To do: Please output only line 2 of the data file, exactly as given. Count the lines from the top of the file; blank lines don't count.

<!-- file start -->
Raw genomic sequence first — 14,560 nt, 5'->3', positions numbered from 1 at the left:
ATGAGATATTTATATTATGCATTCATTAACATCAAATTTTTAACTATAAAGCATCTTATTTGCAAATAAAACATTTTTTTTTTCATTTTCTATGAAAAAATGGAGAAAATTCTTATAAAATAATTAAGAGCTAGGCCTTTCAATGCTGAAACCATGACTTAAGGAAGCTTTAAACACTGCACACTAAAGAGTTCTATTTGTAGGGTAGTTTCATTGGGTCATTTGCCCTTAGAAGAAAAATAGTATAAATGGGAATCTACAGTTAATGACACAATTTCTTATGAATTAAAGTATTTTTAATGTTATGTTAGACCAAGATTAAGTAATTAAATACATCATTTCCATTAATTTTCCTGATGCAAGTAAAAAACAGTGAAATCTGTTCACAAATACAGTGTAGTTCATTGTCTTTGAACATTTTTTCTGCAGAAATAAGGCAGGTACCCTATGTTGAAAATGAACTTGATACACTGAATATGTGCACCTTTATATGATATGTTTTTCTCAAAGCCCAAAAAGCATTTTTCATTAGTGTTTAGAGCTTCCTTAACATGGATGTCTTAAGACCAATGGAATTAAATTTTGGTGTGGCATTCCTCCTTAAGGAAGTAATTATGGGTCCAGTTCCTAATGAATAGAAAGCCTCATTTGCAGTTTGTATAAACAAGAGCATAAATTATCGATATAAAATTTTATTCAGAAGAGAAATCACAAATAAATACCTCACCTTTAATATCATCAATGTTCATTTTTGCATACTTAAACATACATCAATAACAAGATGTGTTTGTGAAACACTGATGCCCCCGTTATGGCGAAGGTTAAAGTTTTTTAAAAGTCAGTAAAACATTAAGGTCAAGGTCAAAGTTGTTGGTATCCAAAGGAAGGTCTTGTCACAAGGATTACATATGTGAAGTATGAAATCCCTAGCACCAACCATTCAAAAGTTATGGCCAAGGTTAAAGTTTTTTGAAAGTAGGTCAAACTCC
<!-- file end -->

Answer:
ATGAGATATTTATATTATGCATTCATTAACATCAAATTTTTAACTATAAAGCATCTTATTTGCAAATAAAACATTTTTTTTTTCATTTTCTATGAAAAAATGGAGAAAATTCTTATAAAATAATTAAGAGCTAGGCCTTTCAATGCTGAAACCATGACTTAAGGAAGCTTTAAACACTGCACACTAAAGAGTTCTATTTGTAGGGTAGTTTCATTGGGTCATTTGCCCTTAGAAGAAAAATAGTATAAATGGGAATCTACAGTTAATGACACAATTTCTTATGAATTAAAGTATTTTTAATGTTATGTTAGACCAAGATTAAGTAATTAAATACATCATTTCCATTAATTTTCCTGATGCAAGTAAAAAACAGTGAAATCTGTTCACAAATACAGTGTAGTTCATTGTCTTTGAACATTTTTTCTGCAGAAATAAGGCAGGTACCCTATGTTGAAAATGAACTTGATACACTGAATATGTGCACCTTTATATGATATGTTTTTCTCAAAGCCCAAAAAGCATTTTTCATTAGTGTTTAGAGCTTCCTTAACATGGATGTCTTAAGACCAATGGAATTAAATTTTGGTGTGGCATTCCTCCTTAAGGAAGTAATTATGGGTCCAGTTCCTAATGAATAGAAAGCCTCATTTGCAGTTTGTATAAACAAGAGCATAAATTATCGATATAAAATTTTATTCAGAAGAGAAATCACAAATAAATACCTCACCTTTAATATCATCAATGTTCATTTTTGCATACTTAAACATACATCAATAACAAGATGTGTTTGTGAAACACTGATGCCCCCGTTATGGCGAAGGTTAAAGTTTTTTAAAAGTCAGTAAAACATTAAGGTCAAGGTCAAAGTTGTTGGTATCCAAAGGAAGGTCTTGTCACAAGGATTACATATGTGAAGTATGAAATCCCTAGCACCAACCATTCAAAAGTTATGGCCAAGGTTAAAGTTTTTTGAAAGTAGGTCAAACTCC